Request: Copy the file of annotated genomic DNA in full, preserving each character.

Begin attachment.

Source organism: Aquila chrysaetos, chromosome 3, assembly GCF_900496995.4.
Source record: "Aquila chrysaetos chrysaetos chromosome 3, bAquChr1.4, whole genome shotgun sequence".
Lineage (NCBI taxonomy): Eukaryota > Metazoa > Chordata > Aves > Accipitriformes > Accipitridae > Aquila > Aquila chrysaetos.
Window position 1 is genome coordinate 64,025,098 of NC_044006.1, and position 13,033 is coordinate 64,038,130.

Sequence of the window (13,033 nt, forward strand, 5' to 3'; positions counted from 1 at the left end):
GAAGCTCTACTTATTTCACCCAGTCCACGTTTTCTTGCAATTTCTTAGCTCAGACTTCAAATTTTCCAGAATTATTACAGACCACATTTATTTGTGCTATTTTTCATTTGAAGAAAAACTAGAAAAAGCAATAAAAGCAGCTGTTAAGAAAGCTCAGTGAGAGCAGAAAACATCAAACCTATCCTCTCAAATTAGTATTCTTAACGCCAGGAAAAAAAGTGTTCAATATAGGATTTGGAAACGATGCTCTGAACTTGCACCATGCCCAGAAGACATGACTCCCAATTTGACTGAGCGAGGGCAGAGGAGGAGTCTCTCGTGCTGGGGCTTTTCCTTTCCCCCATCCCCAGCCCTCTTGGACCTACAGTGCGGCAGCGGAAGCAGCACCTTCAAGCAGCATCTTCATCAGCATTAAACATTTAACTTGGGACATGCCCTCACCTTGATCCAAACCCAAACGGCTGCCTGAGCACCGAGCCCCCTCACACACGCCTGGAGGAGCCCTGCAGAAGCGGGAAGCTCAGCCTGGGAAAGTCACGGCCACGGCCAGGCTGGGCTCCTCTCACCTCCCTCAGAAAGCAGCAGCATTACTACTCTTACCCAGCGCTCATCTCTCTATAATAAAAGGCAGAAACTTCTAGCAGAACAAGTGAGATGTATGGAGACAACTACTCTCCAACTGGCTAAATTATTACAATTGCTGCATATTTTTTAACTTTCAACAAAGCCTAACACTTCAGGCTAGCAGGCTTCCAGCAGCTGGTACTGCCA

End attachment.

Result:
Source organism: Aquila chrysaetos, chromosome 3, assembly GCF_900496995.4.
Source record: "Aquila chrysaetos chrysaetos chromosome 3, bAquChr1.4, whole genome shotgun sequence".
Lineage (NCBI taxonomy): Eukaryota > Metazoa > Chordata > Aves > Accipitriformes > Accipitridae > Aquila > Aquila chrysaetos.
Window position 1 is genome coordinate 64,025,098 of NC_044006.1, and position 13,033 is coordinate 64,038,130.

Sequence of the window (13,033 nt, forward strand, 5' to 3'; positions counted from 1 at the left end):
GAAGCTCTACTTATTTCACCCAGTCCACGTTTTCTTGCAATTTCTTAGCTCAGACTTCAAATTTTCCAGAATTATTACAGACCACATTTATTTGTGCTATTTTTCATTTGAAGAAAAACTAGAAAAAGCAATAAAAGCAGCTGTTAAGAAAGCTCAGTGAGAGCAGAAAACATCAAACCTATCCTCTCAAATTAGTATTCTTAACGCCAGGAAAAAAAGTGTTCAATATAGGATTTGGAAACGATGCTCTGAACTTGCACCATGCCCAGAAGACATGACTCCCAATTTGACTGAGCGAGGGCAGAGGAGGAGTCTCTCGTGCTGGGGCTTTTCCTTTCCCCCATCCCCAGCCCTCTTGGACCTACAGTGCGGCAGCGGAAGCAGCACCTTCAAGCAGCATCTTCATCAGCATTAAACATTTAACTTGGGACATGCCCTCACCTTGATCCAAACCCAAACGGCTGCCTGAGCACCGAGCCCCCTCACACACGCCTGGAGGAGCCCTGCAGAAGCGGGAAGCTCAGCCTGGGAAAGTCACGGCCACGGCCAGGCTGGGCTCCTCTCACCTCCCTCAGAAAGCAGCAGCATTACTACTCTTACCCAGCGCTCATCTCTCTATAATAAAAGGCAGAAACTTCTAGCAGAACAAGTGAGATGTATGGAGACAACTACTCTCCAACTGGCTAAATTATTACAATTGCTGCATATTTTTTAACTTTCAACAAAGCCTAACACTTCAGGCTAGCAGGCTTCCAGCAGCTGGTACTGCCA